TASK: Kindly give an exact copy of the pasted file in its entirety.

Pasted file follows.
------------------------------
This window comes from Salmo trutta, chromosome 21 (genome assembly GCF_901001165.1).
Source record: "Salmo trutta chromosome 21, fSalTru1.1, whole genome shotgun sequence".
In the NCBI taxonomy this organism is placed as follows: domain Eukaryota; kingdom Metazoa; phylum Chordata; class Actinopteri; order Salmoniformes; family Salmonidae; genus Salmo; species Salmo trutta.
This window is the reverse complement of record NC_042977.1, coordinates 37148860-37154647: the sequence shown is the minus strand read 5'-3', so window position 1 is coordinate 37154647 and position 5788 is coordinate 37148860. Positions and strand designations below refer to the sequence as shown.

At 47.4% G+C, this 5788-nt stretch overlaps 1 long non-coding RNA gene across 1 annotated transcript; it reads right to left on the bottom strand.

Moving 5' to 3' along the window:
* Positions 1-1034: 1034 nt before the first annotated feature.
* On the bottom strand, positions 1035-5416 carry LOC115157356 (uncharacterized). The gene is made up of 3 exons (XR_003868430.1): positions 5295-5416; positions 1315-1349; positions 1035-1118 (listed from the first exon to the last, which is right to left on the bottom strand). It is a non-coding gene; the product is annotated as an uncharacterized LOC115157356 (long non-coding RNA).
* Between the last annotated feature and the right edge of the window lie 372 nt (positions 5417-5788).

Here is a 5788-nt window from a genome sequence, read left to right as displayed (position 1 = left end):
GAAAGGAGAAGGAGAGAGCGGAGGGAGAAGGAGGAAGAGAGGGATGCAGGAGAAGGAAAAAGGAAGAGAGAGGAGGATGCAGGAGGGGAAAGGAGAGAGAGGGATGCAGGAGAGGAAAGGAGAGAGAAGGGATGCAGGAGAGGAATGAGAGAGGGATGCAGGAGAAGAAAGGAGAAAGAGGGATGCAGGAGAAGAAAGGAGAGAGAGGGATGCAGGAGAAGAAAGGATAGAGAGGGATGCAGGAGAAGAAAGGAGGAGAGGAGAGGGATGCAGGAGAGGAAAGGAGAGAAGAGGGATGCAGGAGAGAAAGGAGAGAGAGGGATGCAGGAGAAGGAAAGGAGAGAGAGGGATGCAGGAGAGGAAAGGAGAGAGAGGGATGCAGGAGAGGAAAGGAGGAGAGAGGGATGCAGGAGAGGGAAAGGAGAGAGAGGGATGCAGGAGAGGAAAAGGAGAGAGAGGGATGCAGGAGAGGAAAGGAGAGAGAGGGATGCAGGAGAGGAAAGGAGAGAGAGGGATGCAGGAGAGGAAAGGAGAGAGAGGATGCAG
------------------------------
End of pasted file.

This window comes from Salmo trutta, chromosome 21 (genome assembly GCF_901001165.1).
Source record: "Salmo trutta chromosome 21, fSalTru1.1, whole genome shotgun sequence".
In the NCBI taxonomy this organism is placed as follows: domain Eukaryota; kingdom Metazoa; phylum Chordata; class Actinopteri; order Salmoniformes; family Salmonidae; genus Salmo; species Salmo trutta.
This window is the reverse complement of record NC_042977.1, coordinates 37148860-37154647: the sequence shown is the minus strand read 5'-3', so window position 1 is coordinate 37154647 and position 5788 is coordinate 37148860. Positions and strand designations below refer to the sequence as shown.

At 47.4% G+C, this 5788-nt stretch overlaps 1 long non-coding RNA gene across 1 annotated transcript; it reads right to left on the bottom strand.

Moving 5' to 3' along the window:
* Positions 1-1034: 1034 nt before the first annotated feature.
* On the bottom strand, positions 1035-5416 carry LOC115157356 (uncharacterized). The gene is made up of 3 exons (XR_003868430.1): positions 5295-5416; positions 1315-1349; positions 1035-1118 (listed from the first exon to the last, which is right to left on the bottom strand). It is a non-coding gene; the product is annotated as an uncharacterized LOC115157356 (long non-coding RNA).
* Between the last annotated feature and the right edge of the window lie 372 nt (positions 5417-5788).

Here is a 5788-nt window from a genome sequence, read left to right as displayed (position 1 = left end):
GAAAGGAGAAGGAGAGAGCGGAGGGAGAAGGAGGAAGAGAGGGATGCAGGAGAAGGAAAAAGGAAGAGAGAGGAGGATGCAGGAGGGGAAAGGAGAGAGAGGGATGCAGGAGAGGAAAGGAGAGAGAAGGGATGCAGGAGAGGAATGAGAGAGGGATGCAGGAGAAGAAAGGAGAAAGAGGGATGCAGGAGAAGAAAGGAGAGAGAGGGATGCAGGAGAAGAAAGGATAGAGAGGGATGCAGGAGAAGAAAGGAGGAGAGGAGAGGGATGCAGGAGAGGAAAGGAGAGAAGAGGGATGCAGGAGAGAAAGGAGAGAGAGGGATGCAGGAGAAGGAAAGGAGAGAGAGGGATGCAGGAGAGGAAAGGAGAGAGAGGGATGCAGGAGAGGAAAGGAGGAGAGAGGGATGCAGGAGAGGGAAAGGAGAGAGAGGGATGCAGGAGAGGAAAAGGAGAGAGAGGGATGCAGGAGAGGAAAGGAGAGAGAGGGATGCAGGAGAGGAAAGGAGAGAGAGGGATGCAGGAGAGGAAAGGAGAGAGAGGATGCAG